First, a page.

Editing and Censorship Aren't the Same

By Terry, John | St Louis Post-Dispatch (MO), June 5, 1994 | Go to article overview

Editing and Censorship Aren't the Same


Terry, John, St Louis Post-Dispatch (MO)


The school paper at the University of Miami felt compelled to accept and run an ad claiming the Holocaust never happened, and because it did, a prospective donor said he's thinking about withholding a large donation he had pledged.

Good for him.

Newspaper editorialists who have criticized this would-be donor need to get a grip on their guilt and get over the notion that they're going back on a sacred oath if they don't provide a forum for crackpot ideas. Would any responsible newspaper - be it The New York Times, San Francisco Chronicle or the University of Miami's student newspaper - accept and run an ad advocating, say, a nuclear attack on Minneapolis? Or an ad saying all black people should he barred from going to college? How about an ad featuring a graphic depiction of a sex act?

Of course they wouldn't. So it is a mystery why the question of censorship - obviously not relevant to the above examples - should enter into the debate over an equally loony and thoroughly objectionable ad claiming the Holocaust never happened.

Acceptance or rejection of this ad, the editors of the paper should understand, has nothing to do with censorship. It has nothing to do with freedom of speech. And it has nothing to do with freedom of the press. It has to do with exercising the sort of judgment that every newspaper exercises every day - deciding what will and won't go into their paper. It's called editing.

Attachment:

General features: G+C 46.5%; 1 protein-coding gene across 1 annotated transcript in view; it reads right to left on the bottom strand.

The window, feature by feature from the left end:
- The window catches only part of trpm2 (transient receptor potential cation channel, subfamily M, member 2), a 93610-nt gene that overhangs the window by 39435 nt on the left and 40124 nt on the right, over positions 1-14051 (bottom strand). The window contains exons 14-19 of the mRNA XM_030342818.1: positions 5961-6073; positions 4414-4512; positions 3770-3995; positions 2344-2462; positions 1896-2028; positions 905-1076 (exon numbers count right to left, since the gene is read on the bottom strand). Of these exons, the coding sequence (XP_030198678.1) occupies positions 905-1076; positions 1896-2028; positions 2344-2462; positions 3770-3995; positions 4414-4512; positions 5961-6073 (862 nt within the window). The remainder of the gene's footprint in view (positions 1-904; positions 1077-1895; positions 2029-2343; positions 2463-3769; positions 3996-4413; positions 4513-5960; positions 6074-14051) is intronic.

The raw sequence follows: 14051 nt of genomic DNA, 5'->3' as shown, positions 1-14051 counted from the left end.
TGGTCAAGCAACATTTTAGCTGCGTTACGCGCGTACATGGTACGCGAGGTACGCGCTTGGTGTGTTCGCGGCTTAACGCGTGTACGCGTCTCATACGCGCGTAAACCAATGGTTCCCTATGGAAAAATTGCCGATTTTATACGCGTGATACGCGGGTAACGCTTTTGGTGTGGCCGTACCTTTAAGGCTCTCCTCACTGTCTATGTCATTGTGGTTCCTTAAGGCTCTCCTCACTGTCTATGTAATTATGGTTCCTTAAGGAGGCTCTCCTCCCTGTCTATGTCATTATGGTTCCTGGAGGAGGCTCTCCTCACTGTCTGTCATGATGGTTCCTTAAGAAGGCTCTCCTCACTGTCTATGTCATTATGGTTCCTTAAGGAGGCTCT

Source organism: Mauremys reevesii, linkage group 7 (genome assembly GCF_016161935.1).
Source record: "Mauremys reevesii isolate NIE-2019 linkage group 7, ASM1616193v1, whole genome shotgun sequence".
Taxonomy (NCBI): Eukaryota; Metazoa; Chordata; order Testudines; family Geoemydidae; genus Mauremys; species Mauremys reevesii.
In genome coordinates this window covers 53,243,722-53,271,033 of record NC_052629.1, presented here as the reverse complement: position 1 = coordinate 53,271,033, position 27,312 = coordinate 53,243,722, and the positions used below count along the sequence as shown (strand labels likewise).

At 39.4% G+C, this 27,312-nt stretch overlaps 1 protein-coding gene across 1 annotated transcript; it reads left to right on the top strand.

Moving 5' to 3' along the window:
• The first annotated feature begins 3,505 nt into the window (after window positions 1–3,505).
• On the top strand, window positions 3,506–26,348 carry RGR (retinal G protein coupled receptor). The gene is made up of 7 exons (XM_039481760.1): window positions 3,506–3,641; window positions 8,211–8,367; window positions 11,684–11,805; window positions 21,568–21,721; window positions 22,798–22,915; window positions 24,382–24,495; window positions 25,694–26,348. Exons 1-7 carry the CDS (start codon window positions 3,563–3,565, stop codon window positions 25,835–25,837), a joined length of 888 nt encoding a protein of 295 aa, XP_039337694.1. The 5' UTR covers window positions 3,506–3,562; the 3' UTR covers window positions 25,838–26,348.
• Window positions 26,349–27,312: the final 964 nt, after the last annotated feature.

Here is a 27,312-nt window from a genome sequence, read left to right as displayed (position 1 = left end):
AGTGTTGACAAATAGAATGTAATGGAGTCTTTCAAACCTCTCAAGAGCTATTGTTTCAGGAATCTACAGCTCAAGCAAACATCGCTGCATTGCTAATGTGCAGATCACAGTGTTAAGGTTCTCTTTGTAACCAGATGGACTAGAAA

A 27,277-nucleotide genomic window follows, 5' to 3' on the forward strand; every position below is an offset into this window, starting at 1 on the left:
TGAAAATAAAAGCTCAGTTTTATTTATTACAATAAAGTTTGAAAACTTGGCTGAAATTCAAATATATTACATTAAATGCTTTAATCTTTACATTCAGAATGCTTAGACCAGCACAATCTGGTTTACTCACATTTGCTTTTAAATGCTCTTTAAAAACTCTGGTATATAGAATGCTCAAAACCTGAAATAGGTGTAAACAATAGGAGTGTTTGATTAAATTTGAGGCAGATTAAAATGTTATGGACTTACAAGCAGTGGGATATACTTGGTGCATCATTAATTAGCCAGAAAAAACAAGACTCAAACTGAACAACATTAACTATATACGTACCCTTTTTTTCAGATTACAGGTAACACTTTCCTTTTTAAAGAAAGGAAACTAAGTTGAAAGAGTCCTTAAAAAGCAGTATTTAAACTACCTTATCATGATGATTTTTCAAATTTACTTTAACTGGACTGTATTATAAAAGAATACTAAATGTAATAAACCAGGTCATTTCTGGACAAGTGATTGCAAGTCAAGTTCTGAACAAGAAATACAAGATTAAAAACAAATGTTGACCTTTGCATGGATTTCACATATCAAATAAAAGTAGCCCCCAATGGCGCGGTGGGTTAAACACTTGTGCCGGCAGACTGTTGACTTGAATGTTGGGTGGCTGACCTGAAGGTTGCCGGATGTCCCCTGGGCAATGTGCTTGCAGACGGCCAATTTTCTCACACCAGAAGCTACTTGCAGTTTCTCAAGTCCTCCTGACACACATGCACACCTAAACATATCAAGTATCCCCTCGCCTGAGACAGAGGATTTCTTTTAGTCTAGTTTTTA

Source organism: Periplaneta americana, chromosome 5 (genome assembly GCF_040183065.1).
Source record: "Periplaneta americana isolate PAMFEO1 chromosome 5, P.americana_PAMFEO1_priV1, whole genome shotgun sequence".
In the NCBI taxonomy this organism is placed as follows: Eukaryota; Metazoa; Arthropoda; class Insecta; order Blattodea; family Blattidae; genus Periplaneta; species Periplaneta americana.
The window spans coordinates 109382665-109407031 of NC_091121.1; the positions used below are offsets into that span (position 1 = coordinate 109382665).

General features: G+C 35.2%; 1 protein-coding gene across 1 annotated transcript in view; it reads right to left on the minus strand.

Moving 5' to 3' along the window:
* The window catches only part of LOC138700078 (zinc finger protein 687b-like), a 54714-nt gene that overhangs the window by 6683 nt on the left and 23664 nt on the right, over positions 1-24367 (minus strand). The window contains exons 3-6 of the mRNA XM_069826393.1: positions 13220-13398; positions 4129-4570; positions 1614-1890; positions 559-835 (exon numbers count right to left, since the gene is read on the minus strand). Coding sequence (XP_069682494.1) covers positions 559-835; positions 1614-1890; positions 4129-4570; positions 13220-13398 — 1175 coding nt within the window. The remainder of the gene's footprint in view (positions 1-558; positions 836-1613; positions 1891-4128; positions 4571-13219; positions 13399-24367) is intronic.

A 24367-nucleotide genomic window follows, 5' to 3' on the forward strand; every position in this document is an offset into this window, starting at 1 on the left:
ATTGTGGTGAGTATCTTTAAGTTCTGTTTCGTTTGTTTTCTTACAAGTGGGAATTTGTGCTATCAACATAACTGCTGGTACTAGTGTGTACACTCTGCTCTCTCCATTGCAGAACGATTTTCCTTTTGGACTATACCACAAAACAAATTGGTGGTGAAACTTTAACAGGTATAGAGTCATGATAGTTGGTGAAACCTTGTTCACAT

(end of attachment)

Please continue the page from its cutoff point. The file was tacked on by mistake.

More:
Newspapers are not obliged to publish everything that's submitted to them, and they are not guilty of censorship when they don't. They turn away ads all the time, along with reams of editorial material, and no one accuses them of violating free speech or curtailing the expression of ideas. No one's rights are being violated when their woe goes unpublished, and no one would argue that freedom of speech is the same thing as unrestricted access to the mass media.

Freedom of speech means people can believe, and say, what they want, including ideas that most people find repugnant. But it doesn't mean they have the right to use somebody else's privately owned news medium to say it. …

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